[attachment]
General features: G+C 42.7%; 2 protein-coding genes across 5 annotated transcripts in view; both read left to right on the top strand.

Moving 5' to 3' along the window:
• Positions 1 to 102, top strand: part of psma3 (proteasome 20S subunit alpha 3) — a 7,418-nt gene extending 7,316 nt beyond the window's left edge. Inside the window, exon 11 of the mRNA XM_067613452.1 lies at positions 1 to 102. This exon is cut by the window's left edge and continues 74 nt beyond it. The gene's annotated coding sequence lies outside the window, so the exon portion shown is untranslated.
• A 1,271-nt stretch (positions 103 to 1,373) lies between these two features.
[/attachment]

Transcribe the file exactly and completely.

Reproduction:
General features: G+C 42.7%; 2 protein-coding genes across 5 annotated transcripts in view; both read left to right on the top strand.

Moving 5' to 3' along the window:
• Positions 1 to 102, top strand: part of psma3 (proteasome 20S subunit alpha 3) — a 7,418-nt gene extending 7,316 nt beyond the window's left edge. Inside the window, exon 11 of the mRNA XM_067613452.1 lies at positions 1 to 102. This exon is cut by the window's left edge and continues 74 nt beyond it. The gene's annotated coding sequence lies outside the window, so the exon portion shown is untranslated.
• A 1,271-nt stretch (positions 103 to 1,373) lies between these two features.